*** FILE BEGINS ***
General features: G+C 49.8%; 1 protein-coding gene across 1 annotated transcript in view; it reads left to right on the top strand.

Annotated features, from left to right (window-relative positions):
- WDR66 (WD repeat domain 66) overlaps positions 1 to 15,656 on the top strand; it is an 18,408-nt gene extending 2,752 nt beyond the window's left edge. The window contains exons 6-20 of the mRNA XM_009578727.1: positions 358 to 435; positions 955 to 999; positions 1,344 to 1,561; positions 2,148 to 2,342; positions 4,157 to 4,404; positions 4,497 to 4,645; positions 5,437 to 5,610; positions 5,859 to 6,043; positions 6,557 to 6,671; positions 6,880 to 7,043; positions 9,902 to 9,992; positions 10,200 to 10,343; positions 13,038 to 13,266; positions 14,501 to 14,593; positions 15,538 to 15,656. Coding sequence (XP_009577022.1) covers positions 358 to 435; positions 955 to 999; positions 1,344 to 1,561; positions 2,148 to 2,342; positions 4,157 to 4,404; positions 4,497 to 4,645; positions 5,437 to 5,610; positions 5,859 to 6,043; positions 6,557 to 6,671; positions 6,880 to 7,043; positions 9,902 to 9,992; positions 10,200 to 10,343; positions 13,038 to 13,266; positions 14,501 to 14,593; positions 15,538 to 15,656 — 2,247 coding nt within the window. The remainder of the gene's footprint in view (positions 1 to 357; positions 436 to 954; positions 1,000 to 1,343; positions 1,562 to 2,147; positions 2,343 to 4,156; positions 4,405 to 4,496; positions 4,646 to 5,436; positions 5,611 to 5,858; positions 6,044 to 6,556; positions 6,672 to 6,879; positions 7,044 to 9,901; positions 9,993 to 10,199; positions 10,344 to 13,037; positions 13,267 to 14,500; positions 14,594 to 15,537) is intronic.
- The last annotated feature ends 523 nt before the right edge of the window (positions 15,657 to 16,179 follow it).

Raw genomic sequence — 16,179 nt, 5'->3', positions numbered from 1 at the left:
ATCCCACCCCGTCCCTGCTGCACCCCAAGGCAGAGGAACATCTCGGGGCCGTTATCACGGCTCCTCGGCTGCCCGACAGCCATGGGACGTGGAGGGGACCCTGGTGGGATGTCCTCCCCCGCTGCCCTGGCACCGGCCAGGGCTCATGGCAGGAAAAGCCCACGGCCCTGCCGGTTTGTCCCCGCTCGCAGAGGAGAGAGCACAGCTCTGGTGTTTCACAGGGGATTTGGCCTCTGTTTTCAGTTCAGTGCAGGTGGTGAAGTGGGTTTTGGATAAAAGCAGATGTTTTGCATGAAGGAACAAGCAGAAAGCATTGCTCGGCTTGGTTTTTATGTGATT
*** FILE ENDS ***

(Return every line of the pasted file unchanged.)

General features: G+C 49.8%; 1 protein-coding gene across 1 annotated transcript in view; it reads left to right on the top strand.

Annotated features, from left to right (window-relative positions):
- WDR66 (WD repeat domain 66) overlaps positions 1 to 15,656 on the top strand; it is an 18,408-nt gene extending 2,752 nt beyond the window's left edge. The window contains exons 6-20 of the mRNA XM_009578727.1: positions 358 to 435; positions 955 to 999; positions 1,344 to 1,561; positions 2,148 to 2,342; positions 4,157 to 4,404; positions 4,497 to 4,645; positions 5,437 to 5,610; positions 5,859 to 6,043; positions 6,557 to 6,671; positions 6,880 to 7,043; positions 9,902 to 9,992; positions 10,200 to 10,343; positions 13,038 to 13,266; positions 14,501 to 14,593; positions 15,538 to 15,656. Coding sequence (XP_009577022.1) covers positions 358 to 435; positions 955 to 999; positions 1,344 to 1,561; positions 2,148 to 2,342; positions 4,157 to 4,404; positions 4,497 to 4,645; positions 5,437 to 5,610; positions 5,859 to 6,043; positions 6,557 to 6,671; positions 6,880 to 7,043; positions 9,902 to 9,992; positions 10,200 to 10,343; positions 13,038 to 13,266; positions 14,501 to 14,593; positions 15,538 to 15,656 — 2,247 coding nt within the window. The remainder of the gene's footprint in view (positions 1 to 357; positions 436 to 954; positions 1,000 to 1,343; positions 1,562 to 2,147; positions 2,343 to 4,156; positions 4,405 to 4,496; positions 4,646 to 5,436; positions 5,611 to 5,858; positions 6,044 to 6,556; positions 6,672 to 6,879; positions 7,044 to 9,901; positions 9,993 to 10,199; positions 10,344 to 13,037; positions 13,267 to 14,500; positions 14,594 to 15,537) is intronic.
- The last annotated feature ends 523 nt before the right edge of the window (positions 15,657 to 16,179 follow it).

Raw genomic sequence — 16,179 nt, 5'->3', positions numbered from 1 at the left:
ATCCCACCCCGTCCCTGCTGCACCCCAAGGCAGAGGAACATCTCGGGGCCGTTATCACGGCTCCTCGGCTGCCCGACAGCCATGGGACGTGGAGGGGACCCTGGTGGGATGTCCTCCCCCGCTGCCCTGGCACCGGCCAGGGCTCATGGCAGGAAAAGCCCACGGCCCTGCCGGTTTGTCCCCGCTCGCAGAGGAGAGAGCACAGCTCTGGTGTTTCACAGGGGATTTGGCCTCTGTTTTCAGTTCAGTGCAGGTGGTGAAGTGGGTTTTGGATAAAAGCAGATGTTTTGCATGAAGGAACAAGCAGAAAGCATTGCTCGGCTTGGTTTTTATGTGATT